What “universal” language promotes reading, creativity, and comprehension skills all at the same time? MUSIC!
According to neurobiologist Norman M. Weinberger, music exists in every culture. Parents all over the world sing to their babies. Music provides us with a natural and rhythmic way to learn. Do you ever wonder why children learn to sing their ABCs before they can say them? Do you notice that so many of our favorite children’s books have a certain rhyme or rhythmic pattern? Many studies show that there is a very strong connection between literacy and music. Through music, children learn to:
Does this mean that we pipe classical music into the background all day and expect preschoolers and kindergarten children to miraculously begin reading at a third grade reading level? Of course not! Here are some more reasonable and practical ways to assimilate music into the lives of young children:
I have a ton of favorite children’s songs – too many to list here. But some of my favorite children’s musicians are
Check your local symphony to see if their website has a link for teachers or children. For example, The Dallas Symphony Orchestra has the DSO Kids Club and The Baltimore Symphony Orchestra has a link for BSO Kids
Written by Tonya Wright
Remember the old Jetson cartoons where George would call home and his image would appear on the “telephone” screen? And Elroy had a computerized homework helper? We may not be living in apartments in outer space and we certainly aren’t flying around in space cars (yet), but some of that Jetson technology has become closer to realty than science fiction. These days most people and many businesses are Skyping, Tweeting, Blogging, Instant Messaging, and connecting through Facebook; these words didn’t even exist a few short years ago!
For a variety of reasons, the early childhood community has been slower to catch when it comes to technology. A recent survey of early childhood professionals by Child Care Information Exchange revealed that among child care centers, most that use technology only do so for administrative purposes such as accounting or record-keeping; and classroom use is often limited to educational software.
Technology can positively impact classroom practices.
Children can use photographs that they (or a teacher) have taken and create slideshows or stories. Websites such as Slideshare and Voicethread can be used to enhance literacy in the early childhood classroom. There are e-pal sites where classrooms can communicate with other classrooms across the state, across the country, or even across the world! Teachers can also scan student artwork or work samples and create electronic portfolios.
Word-processing and desktop publishing software can be used with students to creates student books, classroom labels, signs, and much more! My kindergartners were able to type “Do not touch” signs, print them out, and label their block creations. They could also type and print “Wet paint” signs to put near their art projects. While traditional methods should not be abandoned, technology can be used to enhance literacy-teaching strategies that we already know are effective.
Chances are, if you are reading this blog, you have a certain degree of technology know-how. I hope that you take what you know about technology and share it with an early childhood professional that may be able to learn from you. Knowledge is power and we have to spread the word about technological literacy!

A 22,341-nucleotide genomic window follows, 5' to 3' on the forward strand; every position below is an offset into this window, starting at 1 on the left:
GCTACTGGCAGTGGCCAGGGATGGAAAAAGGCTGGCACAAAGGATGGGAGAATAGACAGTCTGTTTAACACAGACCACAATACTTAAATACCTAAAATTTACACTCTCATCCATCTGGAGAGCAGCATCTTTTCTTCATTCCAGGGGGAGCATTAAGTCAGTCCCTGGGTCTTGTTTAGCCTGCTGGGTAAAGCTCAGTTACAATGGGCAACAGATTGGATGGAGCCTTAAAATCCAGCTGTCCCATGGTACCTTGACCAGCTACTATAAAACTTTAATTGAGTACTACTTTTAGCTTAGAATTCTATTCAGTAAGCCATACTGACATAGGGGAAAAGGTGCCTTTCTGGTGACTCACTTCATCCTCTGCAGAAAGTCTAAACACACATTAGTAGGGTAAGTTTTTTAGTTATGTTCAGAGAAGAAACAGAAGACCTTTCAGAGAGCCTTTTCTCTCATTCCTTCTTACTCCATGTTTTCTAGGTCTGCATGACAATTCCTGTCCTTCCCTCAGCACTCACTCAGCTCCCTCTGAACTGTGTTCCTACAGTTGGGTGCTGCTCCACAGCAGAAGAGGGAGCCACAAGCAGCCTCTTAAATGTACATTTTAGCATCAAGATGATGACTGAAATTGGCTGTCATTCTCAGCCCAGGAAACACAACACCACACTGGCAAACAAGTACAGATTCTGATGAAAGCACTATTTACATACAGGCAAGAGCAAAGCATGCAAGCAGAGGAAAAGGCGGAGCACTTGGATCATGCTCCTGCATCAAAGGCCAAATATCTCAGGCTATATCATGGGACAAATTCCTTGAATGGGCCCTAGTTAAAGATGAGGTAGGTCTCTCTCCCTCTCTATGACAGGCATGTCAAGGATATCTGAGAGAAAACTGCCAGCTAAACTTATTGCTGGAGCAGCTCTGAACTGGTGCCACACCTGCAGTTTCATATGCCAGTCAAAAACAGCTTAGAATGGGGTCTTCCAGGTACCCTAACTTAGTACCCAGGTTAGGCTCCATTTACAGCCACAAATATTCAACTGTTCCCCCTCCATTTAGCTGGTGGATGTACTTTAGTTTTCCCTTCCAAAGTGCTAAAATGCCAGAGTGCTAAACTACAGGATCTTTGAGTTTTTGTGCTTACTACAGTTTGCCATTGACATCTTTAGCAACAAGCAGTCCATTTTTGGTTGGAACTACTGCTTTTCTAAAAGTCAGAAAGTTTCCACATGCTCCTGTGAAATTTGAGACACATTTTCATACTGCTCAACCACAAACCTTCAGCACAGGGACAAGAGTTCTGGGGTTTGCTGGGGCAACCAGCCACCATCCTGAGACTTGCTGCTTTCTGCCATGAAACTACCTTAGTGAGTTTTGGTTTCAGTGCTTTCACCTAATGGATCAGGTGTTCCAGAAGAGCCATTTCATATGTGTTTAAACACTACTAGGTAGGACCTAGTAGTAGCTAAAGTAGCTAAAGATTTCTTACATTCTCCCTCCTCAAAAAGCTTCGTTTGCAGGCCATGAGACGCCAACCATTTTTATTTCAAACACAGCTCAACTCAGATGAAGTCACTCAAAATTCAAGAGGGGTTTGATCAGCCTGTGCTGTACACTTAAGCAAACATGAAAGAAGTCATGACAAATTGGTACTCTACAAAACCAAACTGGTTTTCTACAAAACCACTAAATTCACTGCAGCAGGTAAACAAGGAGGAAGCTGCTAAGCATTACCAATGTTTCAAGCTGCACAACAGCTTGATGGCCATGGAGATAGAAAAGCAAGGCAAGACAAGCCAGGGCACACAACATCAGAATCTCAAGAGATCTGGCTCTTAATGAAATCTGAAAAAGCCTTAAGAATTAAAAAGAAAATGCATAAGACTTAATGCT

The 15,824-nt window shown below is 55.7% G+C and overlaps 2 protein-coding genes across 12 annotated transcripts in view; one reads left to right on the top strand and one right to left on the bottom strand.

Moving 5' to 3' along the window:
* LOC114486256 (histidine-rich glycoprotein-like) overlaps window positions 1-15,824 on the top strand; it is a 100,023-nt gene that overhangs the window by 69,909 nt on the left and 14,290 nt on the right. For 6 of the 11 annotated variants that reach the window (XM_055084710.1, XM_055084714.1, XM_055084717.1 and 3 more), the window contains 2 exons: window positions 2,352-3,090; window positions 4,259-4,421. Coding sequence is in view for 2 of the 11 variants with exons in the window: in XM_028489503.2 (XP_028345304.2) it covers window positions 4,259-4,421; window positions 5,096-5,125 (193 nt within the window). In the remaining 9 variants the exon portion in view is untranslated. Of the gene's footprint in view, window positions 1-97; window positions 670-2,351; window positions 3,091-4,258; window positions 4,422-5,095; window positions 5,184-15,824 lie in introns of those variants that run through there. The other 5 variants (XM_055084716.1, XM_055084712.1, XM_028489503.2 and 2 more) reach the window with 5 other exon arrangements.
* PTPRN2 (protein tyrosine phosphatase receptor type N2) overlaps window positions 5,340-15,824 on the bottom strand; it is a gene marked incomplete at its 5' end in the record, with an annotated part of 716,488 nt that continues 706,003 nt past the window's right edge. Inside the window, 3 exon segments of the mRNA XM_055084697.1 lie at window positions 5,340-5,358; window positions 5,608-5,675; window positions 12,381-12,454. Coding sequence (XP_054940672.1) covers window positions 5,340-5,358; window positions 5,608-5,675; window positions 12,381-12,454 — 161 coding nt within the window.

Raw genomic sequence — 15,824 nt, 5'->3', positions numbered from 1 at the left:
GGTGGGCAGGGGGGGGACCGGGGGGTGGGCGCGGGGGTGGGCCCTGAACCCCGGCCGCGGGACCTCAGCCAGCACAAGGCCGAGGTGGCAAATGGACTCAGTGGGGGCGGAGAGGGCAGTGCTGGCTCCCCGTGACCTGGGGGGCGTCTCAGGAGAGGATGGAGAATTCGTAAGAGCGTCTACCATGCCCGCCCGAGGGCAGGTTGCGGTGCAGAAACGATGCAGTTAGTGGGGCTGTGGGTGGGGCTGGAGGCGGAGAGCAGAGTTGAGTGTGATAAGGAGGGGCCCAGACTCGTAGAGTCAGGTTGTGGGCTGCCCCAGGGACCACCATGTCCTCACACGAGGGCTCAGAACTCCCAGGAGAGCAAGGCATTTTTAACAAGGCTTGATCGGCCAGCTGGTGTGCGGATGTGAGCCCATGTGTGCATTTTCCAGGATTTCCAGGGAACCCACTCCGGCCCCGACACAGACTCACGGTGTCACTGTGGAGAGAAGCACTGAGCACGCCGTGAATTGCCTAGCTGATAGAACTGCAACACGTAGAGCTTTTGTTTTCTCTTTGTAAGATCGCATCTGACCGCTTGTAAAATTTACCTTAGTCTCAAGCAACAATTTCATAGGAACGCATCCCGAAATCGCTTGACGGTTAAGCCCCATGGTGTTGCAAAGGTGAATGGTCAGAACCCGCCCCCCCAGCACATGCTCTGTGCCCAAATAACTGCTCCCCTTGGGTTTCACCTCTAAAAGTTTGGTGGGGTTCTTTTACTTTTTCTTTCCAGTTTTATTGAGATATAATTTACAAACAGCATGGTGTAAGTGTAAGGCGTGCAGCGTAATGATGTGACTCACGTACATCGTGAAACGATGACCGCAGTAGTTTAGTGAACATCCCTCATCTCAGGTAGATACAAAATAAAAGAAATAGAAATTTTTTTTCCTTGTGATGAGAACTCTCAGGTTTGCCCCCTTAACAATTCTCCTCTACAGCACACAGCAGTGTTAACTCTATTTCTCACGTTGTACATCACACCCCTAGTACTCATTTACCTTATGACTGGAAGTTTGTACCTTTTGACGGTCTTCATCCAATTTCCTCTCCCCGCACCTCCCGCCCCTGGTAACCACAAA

Written by Tonya Wright
Science encourages logical thinking, communication skills, making predictions, drawing conclusions, and interpreting information; all of these skills enhance literacy development for students of any age! Science also provides a springboard for reading and writing activities.
Young children are curious learners and therefore, natural scientists. They don’t walk into our classrooms with closed-minds and preconceived set-in-stone ideas. As teachers of young children, we should take the opportunity of these “wonder years” and provide our students with the chance to make discoveries, develop theories, and test their hypotheses. We must give them a safe environment with adequate materials to help them extend their understanding of the world around us.
But let’s not be confused about the nature of science: Science isn’t just a set of experiments or a table in a corner that we fill with magnifying glasses and leaves. Science should be happening every day in most areas of the early childhood classroom.
- In the block area, children are learning about cause and effect, weight, balance, classification, and many other science concepts.
- The water and sand areas should be filled with items that support discovery: eye droppers, funnels, food coloring, ice cubes, spray bottles, soap bubbles, sink/float objects. In the art center, have students actually help you make play dough and clay and talk about the chemical reactions between wet/dry ingredients.
- Every cooking activity that you do can be a science activity! Get a class pet or at least a fish aqaruium to learn about animal life cycles.
And let’s not forget those teachable moments; you know, those moments that are not planned, but present themselves as a chance to teach something:
- Outside on the playground, do you help the children notice the wind, a bug, rain droplets, or shadows?
- Have your students discovered that sometimes static electricity makes your hair stand up when going down the sliding board?
Look around your classroom and see what types of science discoveries can be found; I am sure that you’ll find plenty!